• Hours: 78
  • Credits: 5
  • Pre-Requisites:
  • CoRequisites:

Trade Theory
MACH3040

Description:

This course provides the apprentice with a theoretical background to prepare feeder and conveyor components for assembly on to machine-tools and system installation; processes for preparing sub-assembly parts; fit and assemble of parts and sub-assemblies; testing and verifying functionality of sub-assemblies; the process for integrating main-assemblies and the dry-run testing process of a main-assembly.

  • Hours: 102
  • Credits: 7
  • Pre-Requisites:
  • CoRequisites:

Applied Mechanical Calculations
MATH3090

Description:

Successful completion of this module will enable the apprentice to solve machine shop problems using the law of sines and the law of cosines/cotangents, perform feeder and conveyor calculations. In addition, the apprentice will be able to perform machine-tool builder and integrator related calculations.

  • Hours: 36
  • Credits: 3
  • Pre-Requisites:
  • CoRequisites:

Program outcomes

  1. Solve routine technical problems related to shop environments using a variety of systematic approaches
  2. Interpret and produce basic graphics and other standard technical documents necessary for the routine installation, maintenance, repair, and manufacture of components
  3. Complete all work in compliance with health and safety legislation and prescribed organizational practices and procedures to ensure safety of self and others
  4. Perform basic technical measurements using appropriate tools
  5. Use shop tools and equipment for basic installation, manufacture, and repair of components to required specifications
  6. Work responsibly and effectively within a shop environment in accordance with appropriatepractices and procedures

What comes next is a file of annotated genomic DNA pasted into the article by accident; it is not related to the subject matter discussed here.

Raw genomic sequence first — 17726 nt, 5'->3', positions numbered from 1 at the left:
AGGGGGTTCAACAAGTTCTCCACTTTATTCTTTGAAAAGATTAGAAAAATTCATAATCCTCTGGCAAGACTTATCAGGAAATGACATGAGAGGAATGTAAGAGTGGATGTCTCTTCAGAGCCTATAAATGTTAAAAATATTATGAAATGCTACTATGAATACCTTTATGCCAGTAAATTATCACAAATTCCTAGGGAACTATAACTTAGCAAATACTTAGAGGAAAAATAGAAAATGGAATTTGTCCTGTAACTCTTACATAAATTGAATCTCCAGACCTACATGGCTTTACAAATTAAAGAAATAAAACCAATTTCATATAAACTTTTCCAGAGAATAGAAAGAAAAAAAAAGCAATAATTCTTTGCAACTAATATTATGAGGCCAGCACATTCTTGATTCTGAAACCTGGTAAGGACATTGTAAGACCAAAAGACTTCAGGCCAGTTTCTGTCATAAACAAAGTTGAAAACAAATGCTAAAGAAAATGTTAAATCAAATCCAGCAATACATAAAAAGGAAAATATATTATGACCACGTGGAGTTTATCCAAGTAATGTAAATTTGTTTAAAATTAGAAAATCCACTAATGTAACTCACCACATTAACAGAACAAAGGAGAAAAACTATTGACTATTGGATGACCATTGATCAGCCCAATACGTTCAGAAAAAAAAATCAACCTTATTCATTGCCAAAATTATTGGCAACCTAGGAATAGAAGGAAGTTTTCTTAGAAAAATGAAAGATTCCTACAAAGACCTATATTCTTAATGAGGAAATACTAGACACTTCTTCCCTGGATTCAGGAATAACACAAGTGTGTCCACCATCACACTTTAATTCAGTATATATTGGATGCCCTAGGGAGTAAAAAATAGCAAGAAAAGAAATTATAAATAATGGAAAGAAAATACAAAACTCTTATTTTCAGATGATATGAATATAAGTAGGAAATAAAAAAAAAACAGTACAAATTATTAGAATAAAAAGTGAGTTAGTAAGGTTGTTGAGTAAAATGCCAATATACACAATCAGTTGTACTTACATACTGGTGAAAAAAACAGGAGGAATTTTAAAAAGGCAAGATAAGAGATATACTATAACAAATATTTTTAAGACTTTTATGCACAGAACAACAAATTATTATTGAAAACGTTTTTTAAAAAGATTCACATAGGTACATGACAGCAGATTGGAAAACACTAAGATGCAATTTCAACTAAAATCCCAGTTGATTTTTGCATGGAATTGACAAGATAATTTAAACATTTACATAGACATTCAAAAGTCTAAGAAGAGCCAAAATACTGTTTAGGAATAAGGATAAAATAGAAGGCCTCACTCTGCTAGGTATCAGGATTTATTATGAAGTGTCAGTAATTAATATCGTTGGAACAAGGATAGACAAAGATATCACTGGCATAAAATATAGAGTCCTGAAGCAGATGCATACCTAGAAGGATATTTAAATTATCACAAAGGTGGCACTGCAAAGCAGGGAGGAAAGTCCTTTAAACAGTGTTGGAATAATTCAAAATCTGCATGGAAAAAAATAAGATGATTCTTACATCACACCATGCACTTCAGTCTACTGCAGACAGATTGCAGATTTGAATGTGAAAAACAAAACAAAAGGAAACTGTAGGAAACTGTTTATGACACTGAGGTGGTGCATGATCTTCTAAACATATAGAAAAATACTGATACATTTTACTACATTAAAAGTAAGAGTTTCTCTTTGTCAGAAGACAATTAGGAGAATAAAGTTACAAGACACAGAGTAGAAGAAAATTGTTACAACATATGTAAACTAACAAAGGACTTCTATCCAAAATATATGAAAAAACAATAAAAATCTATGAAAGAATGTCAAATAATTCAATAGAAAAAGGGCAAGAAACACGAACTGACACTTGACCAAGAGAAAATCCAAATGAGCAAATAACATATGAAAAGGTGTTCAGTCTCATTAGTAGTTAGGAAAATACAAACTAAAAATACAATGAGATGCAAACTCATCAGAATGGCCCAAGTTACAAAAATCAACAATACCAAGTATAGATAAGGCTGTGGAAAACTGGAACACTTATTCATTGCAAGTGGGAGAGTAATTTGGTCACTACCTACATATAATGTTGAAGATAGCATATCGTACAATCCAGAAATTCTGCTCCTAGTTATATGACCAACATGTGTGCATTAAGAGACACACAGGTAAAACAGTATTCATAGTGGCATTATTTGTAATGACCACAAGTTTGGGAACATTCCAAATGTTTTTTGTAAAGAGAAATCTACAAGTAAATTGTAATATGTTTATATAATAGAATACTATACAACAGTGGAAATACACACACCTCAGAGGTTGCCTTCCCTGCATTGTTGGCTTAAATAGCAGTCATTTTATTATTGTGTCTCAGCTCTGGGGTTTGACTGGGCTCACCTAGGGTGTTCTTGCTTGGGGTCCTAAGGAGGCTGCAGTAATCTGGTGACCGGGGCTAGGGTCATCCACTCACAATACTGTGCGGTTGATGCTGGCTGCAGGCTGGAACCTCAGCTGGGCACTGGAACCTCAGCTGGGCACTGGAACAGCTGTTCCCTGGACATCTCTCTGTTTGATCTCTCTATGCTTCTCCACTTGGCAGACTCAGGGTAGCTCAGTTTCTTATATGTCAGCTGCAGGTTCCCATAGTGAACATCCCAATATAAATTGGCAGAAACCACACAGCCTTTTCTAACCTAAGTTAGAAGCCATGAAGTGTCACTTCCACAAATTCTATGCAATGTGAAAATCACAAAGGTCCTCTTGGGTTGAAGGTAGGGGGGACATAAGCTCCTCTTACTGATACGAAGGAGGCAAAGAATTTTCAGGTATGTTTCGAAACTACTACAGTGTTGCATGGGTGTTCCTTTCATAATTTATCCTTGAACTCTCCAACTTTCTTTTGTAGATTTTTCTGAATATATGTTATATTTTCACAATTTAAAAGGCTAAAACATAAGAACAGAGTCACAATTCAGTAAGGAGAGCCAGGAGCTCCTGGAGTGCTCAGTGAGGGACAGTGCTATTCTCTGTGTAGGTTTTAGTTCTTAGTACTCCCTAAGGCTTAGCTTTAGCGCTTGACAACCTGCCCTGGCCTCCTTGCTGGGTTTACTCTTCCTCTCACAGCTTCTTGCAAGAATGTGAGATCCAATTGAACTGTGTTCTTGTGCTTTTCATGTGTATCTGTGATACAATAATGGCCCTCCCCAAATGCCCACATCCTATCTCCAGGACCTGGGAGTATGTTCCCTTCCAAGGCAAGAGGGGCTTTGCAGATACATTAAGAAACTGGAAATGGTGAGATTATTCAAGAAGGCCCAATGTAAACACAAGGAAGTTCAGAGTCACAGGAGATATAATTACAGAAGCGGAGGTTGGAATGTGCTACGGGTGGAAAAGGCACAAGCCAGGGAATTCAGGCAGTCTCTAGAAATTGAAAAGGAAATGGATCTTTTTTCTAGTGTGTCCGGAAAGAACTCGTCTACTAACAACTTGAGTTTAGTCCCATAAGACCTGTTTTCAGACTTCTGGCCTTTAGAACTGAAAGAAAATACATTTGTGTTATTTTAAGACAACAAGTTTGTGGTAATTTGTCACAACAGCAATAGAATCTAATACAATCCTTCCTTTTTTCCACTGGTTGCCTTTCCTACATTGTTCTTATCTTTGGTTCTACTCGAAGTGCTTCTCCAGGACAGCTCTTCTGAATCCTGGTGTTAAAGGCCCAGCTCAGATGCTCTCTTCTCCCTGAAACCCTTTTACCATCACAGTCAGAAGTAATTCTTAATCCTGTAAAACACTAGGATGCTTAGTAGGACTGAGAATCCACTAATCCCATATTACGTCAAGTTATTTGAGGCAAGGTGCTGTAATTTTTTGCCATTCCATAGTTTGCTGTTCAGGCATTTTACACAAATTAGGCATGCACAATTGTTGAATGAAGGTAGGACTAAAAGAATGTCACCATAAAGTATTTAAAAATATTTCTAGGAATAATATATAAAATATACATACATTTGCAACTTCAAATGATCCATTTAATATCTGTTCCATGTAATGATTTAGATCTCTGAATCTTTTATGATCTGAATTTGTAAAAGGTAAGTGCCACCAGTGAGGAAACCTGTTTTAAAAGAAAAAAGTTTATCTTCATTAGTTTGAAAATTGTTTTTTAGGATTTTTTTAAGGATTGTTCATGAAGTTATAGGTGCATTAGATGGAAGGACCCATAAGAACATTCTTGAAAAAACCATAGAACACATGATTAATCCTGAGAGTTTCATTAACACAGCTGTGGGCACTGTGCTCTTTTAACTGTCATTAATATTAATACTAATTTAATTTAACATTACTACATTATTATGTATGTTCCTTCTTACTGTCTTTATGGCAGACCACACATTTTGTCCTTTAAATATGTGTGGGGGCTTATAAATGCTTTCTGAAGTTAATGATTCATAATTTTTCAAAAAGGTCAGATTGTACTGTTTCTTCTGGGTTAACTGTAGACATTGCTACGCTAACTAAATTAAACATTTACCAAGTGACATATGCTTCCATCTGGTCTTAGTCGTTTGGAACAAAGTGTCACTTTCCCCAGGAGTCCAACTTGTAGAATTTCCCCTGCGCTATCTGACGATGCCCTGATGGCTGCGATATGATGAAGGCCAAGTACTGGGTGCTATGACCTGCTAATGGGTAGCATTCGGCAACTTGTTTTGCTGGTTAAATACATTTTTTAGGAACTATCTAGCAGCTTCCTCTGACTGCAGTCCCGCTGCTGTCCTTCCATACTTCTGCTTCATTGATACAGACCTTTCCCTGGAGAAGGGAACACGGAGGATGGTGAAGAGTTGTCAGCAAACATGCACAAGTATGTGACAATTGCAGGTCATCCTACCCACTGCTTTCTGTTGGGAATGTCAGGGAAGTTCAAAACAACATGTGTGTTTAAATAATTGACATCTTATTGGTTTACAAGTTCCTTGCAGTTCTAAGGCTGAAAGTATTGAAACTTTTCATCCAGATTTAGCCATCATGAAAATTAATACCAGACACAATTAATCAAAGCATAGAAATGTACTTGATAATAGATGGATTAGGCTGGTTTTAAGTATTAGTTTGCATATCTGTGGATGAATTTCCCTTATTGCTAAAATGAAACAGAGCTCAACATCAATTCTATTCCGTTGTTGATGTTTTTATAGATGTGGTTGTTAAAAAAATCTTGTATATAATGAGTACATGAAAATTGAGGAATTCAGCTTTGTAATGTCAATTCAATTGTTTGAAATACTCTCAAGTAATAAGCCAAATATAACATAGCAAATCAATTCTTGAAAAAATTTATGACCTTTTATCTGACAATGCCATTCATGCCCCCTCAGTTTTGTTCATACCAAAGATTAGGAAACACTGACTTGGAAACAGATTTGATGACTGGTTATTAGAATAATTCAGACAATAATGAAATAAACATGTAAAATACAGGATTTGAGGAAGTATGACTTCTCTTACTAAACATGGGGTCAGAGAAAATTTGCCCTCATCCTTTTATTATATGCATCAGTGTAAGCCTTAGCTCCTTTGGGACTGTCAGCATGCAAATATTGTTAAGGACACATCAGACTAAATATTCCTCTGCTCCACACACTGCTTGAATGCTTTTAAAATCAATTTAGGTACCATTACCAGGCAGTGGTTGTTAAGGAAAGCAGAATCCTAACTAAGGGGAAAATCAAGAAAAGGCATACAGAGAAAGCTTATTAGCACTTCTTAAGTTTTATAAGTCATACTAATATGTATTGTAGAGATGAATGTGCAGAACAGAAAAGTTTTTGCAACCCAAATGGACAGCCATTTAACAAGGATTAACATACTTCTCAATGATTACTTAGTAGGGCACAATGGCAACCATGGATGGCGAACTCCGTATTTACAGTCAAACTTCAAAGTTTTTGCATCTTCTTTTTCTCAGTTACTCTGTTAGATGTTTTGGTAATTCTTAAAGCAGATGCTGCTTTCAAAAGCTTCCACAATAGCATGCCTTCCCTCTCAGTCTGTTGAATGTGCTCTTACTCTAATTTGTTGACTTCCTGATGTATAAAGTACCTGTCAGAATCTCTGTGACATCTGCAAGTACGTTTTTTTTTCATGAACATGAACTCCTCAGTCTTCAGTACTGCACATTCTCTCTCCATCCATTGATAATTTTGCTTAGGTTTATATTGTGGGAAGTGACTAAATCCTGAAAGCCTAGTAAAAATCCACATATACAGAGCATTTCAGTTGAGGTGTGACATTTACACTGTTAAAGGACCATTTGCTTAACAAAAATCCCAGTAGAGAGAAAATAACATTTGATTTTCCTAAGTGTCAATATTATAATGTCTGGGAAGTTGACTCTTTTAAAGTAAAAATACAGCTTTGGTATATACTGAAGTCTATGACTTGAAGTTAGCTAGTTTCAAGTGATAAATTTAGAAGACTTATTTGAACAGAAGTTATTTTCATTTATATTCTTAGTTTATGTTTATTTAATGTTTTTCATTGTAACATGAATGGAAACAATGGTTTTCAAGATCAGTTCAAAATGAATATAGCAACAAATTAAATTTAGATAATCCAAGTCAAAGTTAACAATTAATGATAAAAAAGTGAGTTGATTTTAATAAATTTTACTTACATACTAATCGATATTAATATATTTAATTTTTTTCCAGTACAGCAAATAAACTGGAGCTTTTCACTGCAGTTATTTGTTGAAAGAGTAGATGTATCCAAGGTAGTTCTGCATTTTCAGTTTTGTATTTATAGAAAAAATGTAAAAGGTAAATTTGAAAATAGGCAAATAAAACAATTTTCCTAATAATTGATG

7. Develop and implement a plan for CNC programming necessary for the installation and maintenance of machines
  8. Perform procedures for linear and circular machining in manufacturing according to plan
  9. Perform various machining procedures, such as milling, turning and cutting according to plan
  10. Assemble and integrate various components and systems on a machine toll according to required specifications
  11. Fabricate tooling according to required specifications

Program handbook

Program handbook

Graduate opportunities

Students who complete both their in-school and work placement requirements would be employed in small machining shops or in advanced manufacturing industries under NOCs 7231 Machinist and Machining and Tooling Inspectors and 7232 Tool and Die Makers. Under these codes, students completing both the in-class and work hour requirements of their apprenticeships would be likely to continue to work with the companies who sponsored their work hour requirements; however, students may choose to find alternative employment with companies that would likely include areas such as, machinery, equipment, motor vehicle, automotive parts, aircraft and other metal products manufacturing companies, mould making and machine shops (including electrical and plastics) would be expected.

For more details on related occupations, job market information and career opportunities, see the Government of Canada website: https://www.jobbank.gc.ca/home